Independent group competing with St. Louis ‘Cure Violence’ program to stop shootings

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ST. LOUIS, Mo. – Members of the activist group called the Organization for Black Struggle are taking on a new role. They are hitting the streets in an effort to make contact with the shooters and talk them into backing down from retaliatory killing. They took on this role after they say a program they recommended called Cure Violence that was adopted by the city got derailed.

“It seems like at a certain point people tossed out the model and said we got the money,” said Organization for Black Struggle spokeswoman Jamala Rogers.

Rogers says the Cure Violence model of fighting crime called for hiring people well known in the neighborhood to go out and try to persuade the shooters to forgo violence. They were also supposed to help get them off drugs, find a job, to try an steer them away from crime.

Board President Lewis Reed was the main political backer who got the Board of Aldermen to allocate $7 million dollars to fund Cure Violence. The activist group later stepped down from the city committee that ran the Cure Violence program they recommended.

“Are taxpayers getting their money’s worth from Cure Violence,” asks Elliott Davis.

“At this point. I can’t say because I can’t see what they’re doing. There’s no transparency at this point in terms of what’s happening and how the dollars are spent,” said Rogers.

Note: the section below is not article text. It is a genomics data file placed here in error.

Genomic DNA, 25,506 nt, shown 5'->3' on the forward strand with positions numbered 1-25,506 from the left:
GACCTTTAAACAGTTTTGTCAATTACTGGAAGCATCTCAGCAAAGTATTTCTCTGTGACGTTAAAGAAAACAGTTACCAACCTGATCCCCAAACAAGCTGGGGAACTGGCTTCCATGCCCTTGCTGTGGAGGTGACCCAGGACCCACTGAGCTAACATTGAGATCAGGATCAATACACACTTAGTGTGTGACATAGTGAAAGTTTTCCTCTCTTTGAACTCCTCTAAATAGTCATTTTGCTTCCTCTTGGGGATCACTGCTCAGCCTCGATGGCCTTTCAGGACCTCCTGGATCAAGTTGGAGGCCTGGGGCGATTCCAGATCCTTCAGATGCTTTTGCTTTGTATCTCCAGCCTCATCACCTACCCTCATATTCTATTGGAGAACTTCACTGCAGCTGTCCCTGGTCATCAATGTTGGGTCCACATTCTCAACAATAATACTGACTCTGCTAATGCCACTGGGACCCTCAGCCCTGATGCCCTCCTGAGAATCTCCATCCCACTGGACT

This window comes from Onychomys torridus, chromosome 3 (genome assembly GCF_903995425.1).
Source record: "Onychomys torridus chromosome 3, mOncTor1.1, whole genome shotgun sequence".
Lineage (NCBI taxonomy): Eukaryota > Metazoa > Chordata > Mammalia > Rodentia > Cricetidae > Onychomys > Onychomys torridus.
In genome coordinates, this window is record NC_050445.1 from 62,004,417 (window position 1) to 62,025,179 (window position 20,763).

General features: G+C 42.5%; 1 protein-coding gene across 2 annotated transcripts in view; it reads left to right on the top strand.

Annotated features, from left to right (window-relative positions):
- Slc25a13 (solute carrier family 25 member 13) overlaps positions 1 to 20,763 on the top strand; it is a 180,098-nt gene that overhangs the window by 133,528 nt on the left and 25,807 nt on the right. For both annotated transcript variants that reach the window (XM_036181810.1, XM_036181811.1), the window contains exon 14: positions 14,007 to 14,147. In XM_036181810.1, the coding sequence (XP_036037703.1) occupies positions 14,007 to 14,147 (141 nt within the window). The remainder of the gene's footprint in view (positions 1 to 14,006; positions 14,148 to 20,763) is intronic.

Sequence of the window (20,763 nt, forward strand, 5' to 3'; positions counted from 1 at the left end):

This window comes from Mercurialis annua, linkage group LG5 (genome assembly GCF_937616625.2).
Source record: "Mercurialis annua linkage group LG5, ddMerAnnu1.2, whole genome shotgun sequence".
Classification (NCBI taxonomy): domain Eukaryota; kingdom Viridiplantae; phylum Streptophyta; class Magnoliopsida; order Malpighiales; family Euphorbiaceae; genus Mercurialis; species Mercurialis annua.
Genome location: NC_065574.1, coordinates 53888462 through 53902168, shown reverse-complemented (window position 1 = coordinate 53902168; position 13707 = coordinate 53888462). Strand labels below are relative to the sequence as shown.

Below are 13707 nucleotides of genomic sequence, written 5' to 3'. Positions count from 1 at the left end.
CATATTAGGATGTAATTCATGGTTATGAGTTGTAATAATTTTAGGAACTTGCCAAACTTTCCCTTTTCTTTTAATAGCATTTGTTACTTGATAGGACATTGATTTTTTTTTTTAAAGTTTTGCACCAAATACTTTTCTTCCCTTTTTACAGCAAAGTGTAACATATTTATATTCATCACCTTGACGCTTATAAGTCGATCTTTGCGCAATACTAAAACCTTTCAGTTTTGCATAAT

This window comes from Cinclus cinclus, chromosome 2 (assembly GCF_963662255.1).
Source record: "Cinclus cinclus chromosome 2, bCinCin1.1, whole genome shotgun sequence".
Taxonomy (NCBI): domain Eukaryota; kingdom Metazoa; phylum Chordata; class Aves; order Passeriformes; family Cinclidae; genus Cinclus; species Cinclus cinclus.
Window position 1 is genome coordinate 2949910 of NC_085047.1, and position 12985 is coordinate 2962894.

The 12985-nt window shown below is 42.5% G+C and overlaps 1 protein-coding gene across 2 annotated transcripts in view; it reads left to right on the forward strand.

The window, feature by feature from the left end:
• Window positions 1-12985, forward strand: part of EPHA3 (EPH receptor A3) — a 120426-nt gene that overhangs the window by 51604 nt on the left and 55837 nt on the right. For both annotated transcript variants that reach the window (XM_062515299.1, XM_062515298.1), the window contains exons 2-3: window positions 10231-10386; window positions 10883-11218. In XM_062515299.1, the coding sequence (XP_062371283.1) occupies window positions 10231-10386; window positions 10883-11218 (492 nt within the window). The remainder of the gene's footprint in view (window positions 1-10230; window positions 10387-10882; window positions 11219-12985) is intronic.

Cure Violence was supposed to slash crime by 50 percent. Now St. Louis is having one of its worst years for murders in recent memory. There have been 220 killings so far this year. In 2019 there were 194 murders. That is around a 30 increase over this time last year.

“Is the Krewson Administration making a lot of progress and headway on Cure Violence in dealing with crime,” asks Elliott Davis.

“The good thing is we put the money in place last September and October,” said St. Louis Board of Aldermen President Lewis Reed. “But we wanted seven or eight months before beginning to look at the program. That’s seven or eight months that we’ll never get back. So it’s not satisfactory.”

Jamala Rogers said trouble was brewing before the pandemic.

“Part of the reasons that the Coalition Against Police Crimes and Repression pulled out was because it was a committee including Lewis Reed’s representative who basically ignored the recommendations of the Cure Violence steering committee. I don’t think you can point necessarily at the Mayor,” said Rogers.

Rogers says her group will continue their efforts out on the streets to try to curb crime. But, they are not on the city’s payroll.

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